Martin Gibala, Ph. D., is a professor and chair of the Kinesiology Department at McMaster University in Hamilton, Ontario. His research on the physiological and health benefits of hi-intensity interval training, or HIIT, has attracted incredible scientific attention and worldwide media coverage.
3 books on the list
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Get the most out of your workouts with The First 20 Minutes. In her Phys Ed column for the New York Times, author Gretchen Reynolds debunks exercise myths and answers common questions, such as how often we should exercise, how long workouts should be, and how to avoid injury. With insights from experts in physiology, biology, psychology, neurology, and sports, you'll discover the surprising answers to questions like how much cardio you need and whether stretching before a workout is counterproductive. Get the right workout for your body, age, fitness level, and goals with this must-read book.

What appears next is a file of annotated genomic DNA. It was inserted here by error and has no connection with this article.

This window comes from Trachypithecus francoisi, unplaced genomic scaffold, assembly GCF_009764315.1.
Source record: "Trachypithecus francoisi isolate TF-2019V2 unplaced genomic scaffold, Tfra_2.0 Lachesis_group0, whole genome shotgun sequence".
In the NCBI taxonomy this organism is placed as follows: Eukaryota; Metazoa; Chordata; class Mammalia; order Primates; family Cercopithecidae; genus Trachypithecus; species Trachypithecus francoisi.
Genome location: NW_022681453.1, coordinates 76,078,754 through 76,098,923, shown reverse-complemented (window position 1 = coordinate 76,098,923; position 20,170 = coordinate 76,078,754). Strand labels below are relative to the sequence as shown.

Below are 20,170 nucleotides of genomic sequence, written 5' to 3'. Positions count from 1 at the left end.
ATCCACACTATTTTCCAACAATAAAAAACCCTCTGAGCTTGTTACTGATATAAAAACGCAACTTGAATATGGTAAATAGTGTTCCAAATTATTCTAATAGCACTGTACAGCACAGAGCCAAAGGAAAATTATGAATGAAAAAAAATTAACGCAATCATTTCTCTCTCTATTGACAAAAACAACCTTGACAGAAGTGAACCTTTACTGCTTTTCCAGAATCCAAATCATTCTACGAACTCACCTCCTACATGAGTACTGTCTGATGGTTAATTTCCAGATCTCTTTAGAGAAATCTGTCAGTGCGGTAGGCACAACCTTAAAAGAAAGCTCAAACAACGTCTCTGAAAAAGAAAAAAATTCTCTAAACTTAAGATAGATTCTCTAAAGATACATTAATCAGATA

Provided a really good example or set a bar for us in terms of trying to structure 'The One Minute Workout.' – source
This informative book delves into the science of exercise, covering topics from cardio and weights to competition and weight loss. Written by a physicist, award-winning journalist, and contributing editor of Popular Mechanics magazine, it uncovers little-known and often surprising truths about exercise. With fascinating facts and practical tips, this book is a must-read for fitness buffs, competitive athletes, and science enthusiasts.
I think there’s a gift there in terms of boiling this complex science down into compelling narratives that people can read and understand. – source
The importance of clear scientific writing is highlighted in this book after a poorly worded report made national news for advising workers to "jump in a lake" during a nuclear attack. The author stresses the importance of effective communication in both personal and professional settings, and how it can impact public policy.
One of the books that I’ve given out a lot. – source